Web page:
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Einstein and Photon

Photoelectric Effect

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The photoelectric effect is the emission of electrons from matter upon the absorption of electromagnetic radiation, such as UV radiation or X-rays.

Photoelectric Effect

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A light beam has energy characteristic to its wavelength. An electron absorbs energy (photon) which is more than the minimum needed to remove it from the solid surface. Increasing the intensity of the light beam does not change the energy of the photons, only their number, and thus the energy of the emitted electrons does not depend on the intensity of the incoming light.

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**What Einstein Said?
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Einstein (1905) suggested that light contains discrete particles called photons. The energy of the light was proportional to its frequency. Kinetic energy of the photoelectron can be compared from the experiment as work function. Ee= βν - Φ Ee: Ionization energy v : Frequency of the light Φ: Work function β: unknown to determine

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Electrons can absorb energy from photons following an "all or nothing" principle. All energy from one photon must be absorbed to liberate one electron from atomic binding, or the energy is re-emitted. If absorbed, some of the energy is used to liberate the electron from the atom; the rest contributes to the electron's kinetic (moving) energy as a free particle. The slope (β) ﬁtted with h…!!!

NOW, THEY RECOGNIZE H AND SUGGESTING ITS AS “UNIVERSAL CONSTANT”

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Example Problems 03-1

(A) The inability of classical theory to explain the spectral

density distribution of a blackbody was called the ultraviolet catastrophe. Why is this name appropriate?

(B) In experiment photoelectric, potassium surface has work

function, 2.26 eV when exposed to incident light at 300 nm. What is the kinetic energy and speed of the ejected electrons.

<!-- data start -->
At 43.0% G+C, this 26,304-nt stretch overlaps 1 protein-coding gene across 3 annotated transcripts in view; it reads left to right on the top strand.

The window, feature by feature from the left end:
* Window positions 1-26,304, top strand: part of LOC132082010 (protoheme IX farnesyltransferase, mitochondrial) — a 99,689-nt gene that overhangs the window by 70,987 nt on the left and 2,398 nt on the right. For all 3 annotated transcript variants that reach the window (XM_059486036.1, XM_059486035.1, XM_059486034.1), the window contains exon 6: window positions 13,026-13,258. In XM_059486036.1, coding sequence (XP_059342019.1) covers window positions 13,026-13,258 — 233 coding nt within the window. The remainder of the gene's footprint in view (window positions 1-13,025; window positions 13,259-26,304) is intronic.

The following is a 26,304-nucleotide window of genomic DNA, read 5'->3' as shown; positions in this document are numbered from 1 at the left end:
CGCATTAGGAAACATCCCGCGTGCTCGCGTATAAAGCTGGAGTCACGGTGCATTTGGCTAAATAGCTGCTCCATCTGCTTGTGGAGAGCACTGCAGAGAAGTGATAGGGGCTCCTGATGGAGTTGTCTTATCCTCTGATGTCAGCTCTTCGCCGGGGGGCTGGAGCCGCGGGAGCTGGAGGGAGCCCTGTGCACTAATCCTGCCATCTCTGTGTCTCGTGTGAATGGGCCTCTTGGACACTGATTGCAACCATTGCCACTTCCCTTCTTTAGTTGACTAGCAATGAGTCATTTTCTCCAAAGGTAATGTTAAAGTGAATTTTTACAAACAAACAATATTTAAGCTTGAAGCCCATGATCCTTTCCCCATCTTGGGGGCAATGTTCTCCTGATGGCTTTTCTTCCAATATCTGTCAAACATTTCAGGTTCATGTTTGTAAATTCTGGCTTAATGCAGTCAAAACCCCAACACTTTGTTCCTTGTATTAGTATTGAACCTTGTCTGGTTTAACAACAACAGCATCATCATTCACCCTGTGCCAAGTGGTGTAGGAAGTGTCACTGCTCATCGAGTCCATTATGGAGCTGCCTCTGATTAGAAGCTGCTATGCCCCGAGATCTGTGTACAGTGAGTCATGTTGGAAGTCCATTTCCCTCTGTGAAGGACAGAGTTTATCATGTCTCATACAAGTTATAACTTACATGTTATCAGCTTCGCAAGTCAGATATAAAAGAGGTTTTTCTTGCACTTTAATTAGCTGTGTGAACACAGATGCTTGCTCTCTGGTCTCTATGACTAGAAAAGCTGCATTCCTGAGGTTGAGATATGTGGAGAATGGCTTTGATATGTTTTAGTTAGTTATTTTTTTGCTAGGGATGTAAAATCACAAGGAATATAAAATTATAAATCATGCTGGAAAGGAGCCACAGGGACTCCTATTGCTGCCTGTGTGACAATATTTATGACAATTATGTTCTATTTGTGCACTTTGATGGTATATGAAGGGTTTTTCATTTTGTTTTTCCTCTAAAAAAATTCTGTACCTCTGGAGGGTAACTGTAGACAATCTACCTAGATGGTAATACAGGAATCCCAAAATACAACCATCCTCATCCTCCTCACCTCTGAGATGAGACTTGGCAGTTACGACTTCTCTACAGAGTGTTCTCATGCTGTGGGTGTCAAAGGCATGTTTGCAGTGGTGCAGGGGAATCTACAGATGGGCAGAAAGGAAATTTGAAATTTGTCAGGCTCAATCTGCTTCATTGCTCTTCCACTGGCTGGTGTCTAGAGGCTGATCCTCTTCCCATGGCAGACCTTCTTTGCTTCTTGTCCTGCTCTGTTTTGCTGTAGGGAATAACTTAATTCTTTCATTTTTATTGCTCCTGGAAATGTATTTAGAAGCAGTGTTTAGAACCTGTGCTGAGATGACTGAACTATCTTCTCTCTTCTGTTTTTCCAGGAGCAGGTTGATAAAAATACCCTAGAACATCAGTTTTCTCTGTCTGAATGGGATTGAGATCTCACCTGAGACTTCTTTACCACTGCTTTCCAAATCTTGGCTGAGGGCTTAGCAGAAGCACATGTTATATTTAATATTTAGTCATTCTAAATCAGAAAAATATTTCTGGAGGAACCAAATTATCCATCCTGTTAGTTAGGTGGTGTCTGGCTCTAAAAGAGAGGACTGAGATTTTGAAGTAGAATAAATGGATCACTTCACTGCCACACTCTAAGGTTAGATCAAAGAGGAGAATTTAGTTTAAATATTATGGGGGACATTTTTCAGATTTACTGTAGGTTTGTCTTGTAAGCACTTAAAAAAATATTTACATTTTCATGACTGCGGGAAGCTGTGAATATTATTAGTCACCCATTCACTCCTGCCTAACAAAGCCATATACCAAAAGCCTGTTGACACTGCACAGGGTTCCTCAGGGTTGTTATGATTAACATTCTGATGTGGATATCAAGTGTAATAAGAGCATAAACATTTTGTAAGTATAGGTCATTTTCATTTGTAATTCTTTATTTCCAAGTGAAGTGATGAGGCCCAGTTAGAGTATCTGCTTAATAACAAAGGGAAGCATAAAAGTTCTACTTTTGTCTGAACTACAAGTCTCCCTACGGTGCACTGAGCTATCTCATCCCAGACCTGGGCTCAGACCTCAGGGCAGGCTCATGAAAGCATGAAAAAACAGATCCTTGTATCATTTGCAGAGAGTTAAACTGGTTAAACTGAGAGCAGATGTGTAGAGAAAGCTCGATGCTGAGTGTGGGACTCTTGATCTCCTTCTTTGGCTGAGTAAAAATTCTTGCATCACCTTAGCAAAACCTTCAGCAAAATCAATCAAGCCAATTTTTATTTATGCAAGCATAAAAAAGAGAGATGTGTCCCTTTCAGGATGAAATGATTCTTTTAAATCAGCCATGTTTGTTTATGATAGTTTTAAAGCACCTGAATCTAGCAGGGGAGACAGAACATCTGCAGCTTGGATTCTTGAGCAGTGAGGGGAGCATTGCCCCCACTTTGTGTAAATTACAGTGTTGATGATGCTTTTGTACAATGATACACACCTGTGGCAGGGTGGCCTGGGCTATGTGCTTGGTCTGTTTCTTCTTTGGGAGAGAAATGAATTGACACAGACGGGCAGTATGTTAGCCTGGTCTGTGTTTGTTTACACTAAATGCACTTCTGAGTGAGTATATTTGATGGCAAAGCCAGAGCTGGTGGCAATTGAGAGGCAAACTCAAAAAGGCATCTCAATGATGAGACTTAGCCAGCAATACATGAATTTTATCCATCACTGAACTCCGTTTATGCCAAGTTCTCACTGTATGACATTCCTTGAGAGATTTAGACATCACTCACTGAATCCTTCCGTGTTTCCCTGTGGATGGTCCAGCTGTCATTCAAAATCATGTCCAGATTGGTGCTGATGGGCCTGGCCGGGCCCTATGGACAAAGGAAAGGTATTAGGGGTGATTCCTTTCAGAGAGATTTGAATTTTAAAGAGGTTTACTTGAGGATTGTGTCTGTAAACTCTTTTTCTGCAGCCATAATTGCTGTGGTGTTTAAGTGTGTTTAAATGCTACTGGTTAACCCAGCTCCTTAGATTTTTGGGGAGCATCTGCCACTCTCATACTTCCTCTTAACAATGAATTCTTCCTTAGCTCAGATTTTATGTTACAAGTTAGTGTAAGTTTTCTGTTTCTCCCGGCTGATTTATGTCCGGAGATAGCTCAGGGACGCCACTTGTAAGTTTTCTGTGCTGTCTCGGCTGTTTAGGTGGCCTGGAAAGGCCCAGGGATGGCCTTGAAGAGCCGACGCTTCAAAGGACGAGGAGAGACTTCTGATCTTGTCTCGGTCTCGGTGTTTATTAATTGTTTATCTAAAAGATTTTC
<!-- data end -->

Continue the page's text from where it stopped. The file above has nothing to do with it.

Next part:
NA = 6.02205 X 1023 MOL-1 E = 1.60219 X 10-19 C M = 9.10953 X 10-31 KG H = 6.62618 X 10-34 J S C = 2.99792 X 108 MS-1

What is Photon?

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Photon: particles of electromagnetic radiation Discrete spectra represent as atoms or molecules generating a photon of energy, hv Each photon has a “hv” energy Any energy produced has certain number of photons E = Nhv E : photon energy N : number of photons h : Planck’s constant v : frequency of the radiation

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REMEMBER! E = P (WATT) X T (S)

Example Problems 03-2

(A) Derive an equation to present the number of protons emitted

**in term of wavelength, power of light, and time exposure.
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(B) How many protons emitted by a 100 W yellow lamp at 560

**nm in 1.0 s? Assume that the irradiation is 100% efﬁciency.
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(C) Now, we change the radiation to infrared at 1000 nm for 0.1 s.

The power of the monochromatic infrared is 1 mW. Calculate the number of protons emitted.

**Wave-Like Behavior
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From de-Broglie to Davisson-Germer Experiment

**de-Broglie Relation
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1924, de-Broglie suggested that any particles including photons, travelling with a momentum, p High liner momentum of a particle has a short wavelength, and vice versa. λ = h/p λ : wavelength h : Planck’s constant p : momentum of a particle

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WHAT’S SO IMPORTANT OF THIS HYPOTHESIS?

Diffraction of Electron Beam

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